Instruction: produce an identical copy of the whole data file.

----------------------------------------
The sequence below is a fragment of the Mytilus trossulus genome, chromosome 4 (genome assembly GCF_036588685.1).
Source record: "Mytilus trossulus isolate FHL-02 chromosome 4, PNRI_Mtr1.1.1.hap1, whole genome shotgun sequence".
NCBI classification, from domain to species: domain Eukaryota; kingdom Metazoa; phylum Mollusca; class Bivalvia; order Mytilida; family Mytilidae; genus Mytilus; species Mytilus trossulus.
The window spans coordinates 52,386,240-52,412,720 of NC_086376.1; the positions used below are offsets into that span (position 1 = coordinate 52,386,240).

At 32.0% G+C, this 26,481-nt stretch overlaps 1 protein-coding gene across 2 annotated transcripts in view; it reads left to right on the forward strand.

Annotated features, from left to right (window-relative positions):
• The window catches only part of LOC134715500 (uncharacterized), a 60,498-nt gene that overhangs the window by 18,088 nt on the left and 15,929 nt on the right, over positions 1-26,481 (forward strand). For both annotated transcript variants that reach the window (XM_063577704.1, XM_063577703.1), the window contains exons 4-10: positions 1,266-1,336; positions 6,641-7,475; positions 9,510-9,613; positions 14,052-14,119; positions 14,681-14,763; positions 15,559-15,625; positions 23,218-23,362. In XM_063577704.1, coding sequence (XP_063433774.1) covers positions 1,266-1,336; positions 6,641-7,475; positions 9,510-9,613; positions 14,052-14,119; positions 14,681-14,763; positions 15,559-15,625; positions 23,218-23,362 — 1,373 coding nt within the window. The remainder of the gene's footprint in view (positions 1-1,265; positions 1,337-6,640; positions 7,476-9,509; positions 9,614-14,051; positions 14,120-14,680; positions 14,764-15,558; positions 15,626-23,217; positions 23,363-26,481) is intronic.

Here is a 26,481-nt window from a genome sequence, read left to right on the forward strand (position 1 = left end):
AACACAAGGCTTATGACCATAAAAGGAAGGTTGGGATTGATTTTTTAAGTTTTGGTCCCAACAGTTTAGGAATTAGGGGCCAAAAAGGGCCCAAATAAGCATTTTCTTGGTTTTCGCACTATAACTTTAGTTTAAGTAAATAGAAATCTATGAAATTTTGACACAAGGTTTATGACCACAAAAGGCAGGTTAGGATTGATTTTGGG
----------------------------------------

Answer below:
The sequence below is a fragment of the Mytilus trossulus genome, chromosome 4 (genome assembly GCF_036588685.1).
Source record: "Mytilus trossulus isolate FHL-02 chromosome 4, PNRI_Mtr1.1.1.hap1, whole genome shotgun sequence".
NCBI classification, from domain to species: domain Eukaryota; kingdom Metazoa; phylum Mollusca; class Bivalvia; order Mytilida; family Mytilidae; genus Mytilus; species Mytilus trossulus.
The window spans coordinates 52,386,240-52,412,720 of NC_086376.1; the positions used below are offsets into that span (position 1 = coordinate 52,386,240).

At 32.0% G+C, this 26,481-nt stretch overlaps 1 protein-coding gene across 2 annotated transcripts in view; it reads left to right on the forward strand.

Annotated features, from left to right (window-relative positions):
• The window catches only part of LOC134715500 (uncharacterized), a 60,498-nt gene that overhangs the window by 18,088 nt on the left and 15,929 nt on the right, over positions 1-26,481 (forward strand). For both annotated transcript variants that reach the window (XM_063577704.1, XM_063577703.1), the window contains exons 4-10: positions 1,266-1,336; positions 6,641-7,475; positions 9,510-9,613; positions 14,052-14,119; positions 14,681-14,763; positions 15,559-15,625; positions 23,218-23,362. In XM_063577704.1, coding sequence (XP_063433774.1) covers positions 1,266-1,336; positions 6,641-7,475; positions 9,510-9,613; positions 14,052-14,119; positions 14,681-14,763; positions 15,559-15,625; positions 23,218-23,362 — 1,373 coding nt within the window. The remainder of the gene's footprint in view (positions 1-1,265; positions 1,337-6,640; positions 7,476-9,509; positions 9,614-14,051; positions 14,120-14,680; positions 14,764-15,558; positions 15,626-23,217; positions 23,363-26,481) is intronic.

Here is a 26,481-nt window from a genome sequence, read left to right on the forward strand (position 1 = left end):
AACACAAGGCTTATGACCATAAAAGGAAGGTTGGGATTGATTTTTTAAGTTTTGGTCCCAACAGTTTAGGAATTAGGGGCCAAAAAGGGCCCAAATAAGCATTTTCTTGGTTTTCGCACTATAACTTTAGTTTAAGTAAATAGAAATCTATGAAATTTTGACACAAGGTTTATGACCACAAAAGGCAGGTTAGGATTGATTTTGGG